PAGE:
I ended up getting rid of my last one this winter. The incessant frantic offsetting prevented it from ever looking very nice - it was always a tangled mess of split heads and underside pups. I'd probably try some more if I ran across some seedlings with less tendency to offset, but as with many things the easiest to propagate are the ones for sale.
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Re: My first Dyckia

Post Number:#19  Postby Gee.S » Tue Mar 01, 2016 7:44 pm

I may wind up putting mine in the ground, to see if it can fend for itself. It looked so much better when I brought it home than it does now.
Agave
"American aloe plant," 1797, from Greek Agaue, proper name in mythology (mother of Pentheus), from agauos "noble," perhaps from agasthai "wonder at".

"Some talk the talk, and others walk the walk, but we stalk the stalk"
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Re: My first Dyckia

Post Number:#20  Postby Melt in the Sun » Wed Mar 02, 2016 9:22 am

good luck - mine got stumped by thirsty rabbits every May/June.
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Re: My first Dyckia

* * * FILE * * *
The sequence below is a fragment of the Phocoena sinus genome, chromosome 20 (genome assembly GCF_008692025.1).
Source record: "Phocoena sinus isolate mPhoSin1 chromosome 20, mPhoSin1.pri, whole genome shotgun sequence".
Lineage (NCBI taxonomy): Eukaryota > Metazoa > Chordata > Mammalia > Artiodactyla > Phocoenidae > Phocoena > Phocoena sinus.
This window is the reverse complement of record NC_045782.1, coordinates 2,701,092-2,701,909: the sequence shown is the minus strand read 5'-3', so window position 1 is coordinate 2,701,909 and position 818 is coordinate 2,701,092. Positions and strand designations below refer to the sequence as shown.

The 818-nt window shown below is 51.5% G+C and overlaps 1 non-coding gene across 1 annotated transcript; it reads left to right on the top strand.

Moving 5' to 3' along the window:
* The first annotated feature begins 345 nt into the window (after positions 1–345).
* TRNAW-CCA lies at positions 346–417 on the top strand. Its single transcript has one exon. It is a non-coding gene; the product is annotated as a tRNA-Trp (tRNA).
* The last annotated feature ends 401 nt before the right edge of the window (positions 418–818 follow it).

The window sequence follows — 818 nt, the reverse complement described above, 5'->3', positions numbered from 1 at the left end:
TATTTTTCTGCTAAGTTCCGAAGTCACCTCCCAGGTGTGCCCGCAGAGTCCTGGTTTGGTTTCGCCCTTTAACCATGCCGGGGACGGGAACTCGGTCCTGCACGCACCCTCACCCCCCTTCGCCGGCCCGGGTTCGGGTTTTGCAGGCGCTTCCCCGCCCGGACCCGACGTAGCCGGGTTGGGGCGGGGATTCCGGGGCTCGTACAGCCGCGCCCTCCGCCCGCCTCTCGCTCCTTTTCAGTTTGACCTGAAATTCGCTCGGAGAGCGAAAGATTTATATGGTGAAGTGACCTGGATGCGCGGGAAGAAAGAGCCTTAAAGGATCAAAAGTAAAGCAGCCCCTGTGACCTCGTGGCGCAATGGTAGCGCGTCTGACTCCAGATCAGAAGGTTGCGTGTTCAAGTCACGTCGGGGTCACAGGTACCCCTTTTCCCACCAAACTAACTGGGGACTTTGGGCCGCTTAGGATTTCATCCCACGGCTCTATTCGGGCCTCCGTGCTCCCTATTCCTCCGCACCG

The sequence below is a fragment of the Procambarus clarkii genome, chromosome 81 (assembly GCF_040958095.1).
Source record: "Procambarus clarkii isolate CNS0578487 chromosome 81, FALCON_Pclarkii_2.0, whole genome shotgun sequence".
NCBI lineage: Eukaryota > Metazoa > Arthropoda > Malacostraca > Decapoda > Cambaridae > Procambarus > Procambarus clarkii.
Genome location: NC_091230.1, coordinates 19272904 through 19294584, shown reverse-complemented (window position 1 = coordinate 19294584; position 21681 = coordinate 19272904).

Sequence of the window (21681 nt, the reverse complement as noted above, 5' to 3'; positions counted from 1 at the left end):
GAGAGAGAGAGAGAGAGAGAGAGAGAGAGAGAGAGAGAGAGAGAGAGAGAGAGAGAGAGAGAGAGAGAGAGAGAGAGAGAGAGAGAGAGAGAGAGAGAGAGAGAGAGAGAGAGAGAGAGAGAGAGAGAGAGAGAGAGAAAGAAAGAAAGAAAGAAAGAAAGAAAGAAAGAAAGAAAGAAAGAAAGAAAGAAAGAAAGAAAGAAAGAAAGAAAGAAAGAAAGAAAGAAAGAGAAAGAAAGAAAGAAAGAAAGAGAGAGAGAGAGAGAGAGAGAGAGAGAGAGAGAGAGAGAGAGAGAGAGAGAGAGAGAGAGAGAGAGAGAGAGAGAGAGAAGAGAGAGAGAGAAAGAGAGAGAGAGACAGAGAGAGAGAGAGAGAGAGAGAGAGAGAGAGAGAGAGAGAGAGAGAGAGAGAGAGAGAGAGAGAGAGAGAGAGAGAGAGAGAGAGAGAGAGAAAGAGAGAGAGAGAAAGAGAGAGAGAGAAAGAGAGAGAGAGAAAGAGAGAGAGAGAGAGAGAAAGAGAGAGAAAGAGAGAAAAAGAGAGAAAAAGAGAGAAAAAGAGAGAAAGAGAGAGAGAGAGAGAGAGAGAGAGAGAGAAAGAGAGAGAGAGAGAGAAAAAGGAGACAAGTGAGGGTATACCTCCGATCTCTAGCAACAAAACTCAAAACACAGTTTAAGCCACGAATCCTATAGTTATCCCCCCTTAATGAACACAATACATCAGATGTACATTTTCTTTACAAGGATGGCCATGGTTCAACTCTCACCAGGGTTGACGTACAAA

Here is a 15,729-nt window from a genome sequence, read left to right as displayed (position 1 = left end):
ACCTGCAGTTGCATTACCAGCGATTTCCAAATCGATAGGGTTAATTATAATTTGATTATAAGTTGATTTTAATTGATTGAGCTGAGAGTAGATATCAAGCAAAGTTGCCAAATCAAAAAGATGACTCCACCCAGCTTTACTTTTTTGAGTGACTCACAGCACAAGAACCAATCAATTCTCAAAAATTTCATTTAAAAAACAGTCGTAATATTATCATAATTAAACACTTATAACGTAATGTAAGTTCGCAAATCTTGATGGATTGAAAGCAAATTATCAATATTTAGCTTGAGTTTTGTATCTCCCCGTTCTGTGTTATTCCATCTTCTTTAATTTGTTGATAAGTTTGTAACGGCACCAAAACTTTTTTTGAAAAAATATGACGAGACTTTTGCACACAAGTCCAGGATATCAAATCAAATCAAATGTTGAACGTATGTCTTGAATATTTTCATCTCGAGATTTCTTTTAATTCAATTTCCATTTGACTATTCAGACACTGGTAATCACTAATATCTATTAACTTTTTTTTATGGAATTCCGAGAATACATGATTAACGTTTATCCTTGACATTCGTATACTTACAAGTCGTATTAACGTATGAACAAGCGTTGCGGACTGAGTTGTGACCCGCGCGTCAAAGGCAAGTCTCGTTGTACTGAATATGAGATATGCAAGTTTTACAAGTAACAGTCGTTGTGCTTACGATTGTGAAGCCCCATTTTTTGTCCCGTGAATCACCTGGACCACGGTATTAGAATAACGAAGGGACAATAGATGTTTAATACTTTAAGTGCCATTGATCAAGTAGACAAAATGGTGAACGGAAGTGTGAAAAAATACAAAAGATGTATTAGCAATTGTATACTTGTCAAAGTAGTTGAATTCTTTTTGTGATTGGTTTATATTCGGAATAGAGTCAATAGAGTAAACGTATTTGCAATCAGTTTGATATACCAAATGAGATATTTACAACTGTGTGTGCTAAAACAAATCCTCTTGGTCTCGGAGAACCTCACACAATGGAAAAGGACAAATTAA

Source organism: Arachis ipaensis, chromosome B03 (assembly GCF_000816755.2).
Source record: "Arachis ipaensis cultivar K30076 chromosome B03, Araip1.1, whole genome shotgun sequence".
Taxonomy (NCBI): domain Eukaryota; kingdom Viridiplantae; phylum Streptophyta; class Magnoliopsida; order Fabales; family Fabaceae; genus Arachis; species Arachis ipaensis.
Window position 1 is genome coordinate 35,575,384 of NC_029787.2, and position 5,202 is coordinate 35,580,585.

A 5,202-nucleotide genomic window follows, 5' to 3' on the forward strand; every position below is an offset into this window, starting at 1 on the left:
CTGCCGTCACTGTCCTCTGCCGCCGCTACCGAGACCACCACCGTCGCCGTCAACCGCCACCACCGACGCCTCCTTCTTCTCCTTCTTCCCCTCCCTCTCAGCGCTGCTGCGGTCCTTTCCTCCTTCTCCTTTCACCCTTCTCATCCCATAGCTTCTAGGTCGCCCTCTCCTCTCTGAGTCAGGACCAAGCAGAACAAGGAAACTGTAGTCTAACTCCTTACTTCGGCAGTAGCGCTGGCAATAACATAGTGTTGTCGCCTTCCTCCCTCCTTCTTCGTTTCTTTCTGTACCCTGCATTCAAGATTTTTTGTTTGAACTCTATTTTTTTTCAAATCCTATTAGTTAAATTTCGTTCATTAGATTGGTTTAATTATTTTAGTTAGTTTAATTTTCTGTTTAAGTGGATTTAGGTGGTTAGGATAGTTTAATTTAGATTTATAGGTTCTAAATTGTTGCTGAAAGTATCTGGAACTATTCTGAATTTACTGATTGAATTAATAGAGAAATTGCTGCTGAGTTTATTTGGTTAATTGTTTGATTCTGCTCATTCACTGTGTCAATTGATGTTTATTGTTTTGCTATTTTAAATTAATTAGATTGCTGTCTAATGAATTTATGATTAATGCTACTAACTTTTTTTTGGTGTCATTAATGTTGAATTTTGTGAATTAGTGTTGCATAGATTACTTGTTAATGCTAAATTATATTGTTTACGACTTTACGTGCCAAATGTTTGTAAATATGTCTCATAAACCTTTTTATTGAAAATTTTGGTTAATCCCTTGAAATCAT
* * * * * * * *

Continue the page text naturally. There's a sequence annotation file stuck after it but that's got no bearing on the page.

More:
Post Number:#21  Postby Gee.S » Wed Mar 02, 2016 12:28 pm

Kept the offsets in check, right? ::wink::
Agave
"American aloe plant," 1797, from Greek Agaue, proper name in mythology (mother of Pentheus), from agauos "noble," perhaps from agasthai "wonder at".

"Some talk the talk, and others walk the walk, but we stalk the stalk"
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Re: My first Dyckia

Post Number:#22  Postby Gee.S » Wed May 11, 2016 2:01 pm

Paydirt!

Dyckia 004.JPG
Dyckia 004.JPG (109.64 KiB) Viewed 830 times
Dyckia 001.JPG
Dyckia 001.JPG (58.32 KiB) Viewed 830 times
Agave
"American aloe plant," 1797, from Greek Agaue, proper name in mythology (mother of Pentheus), from agauos "noble," perhaps from agasthai "wonder at".

"Some talk the talk, and others walk the walk, but we stalk the stalk"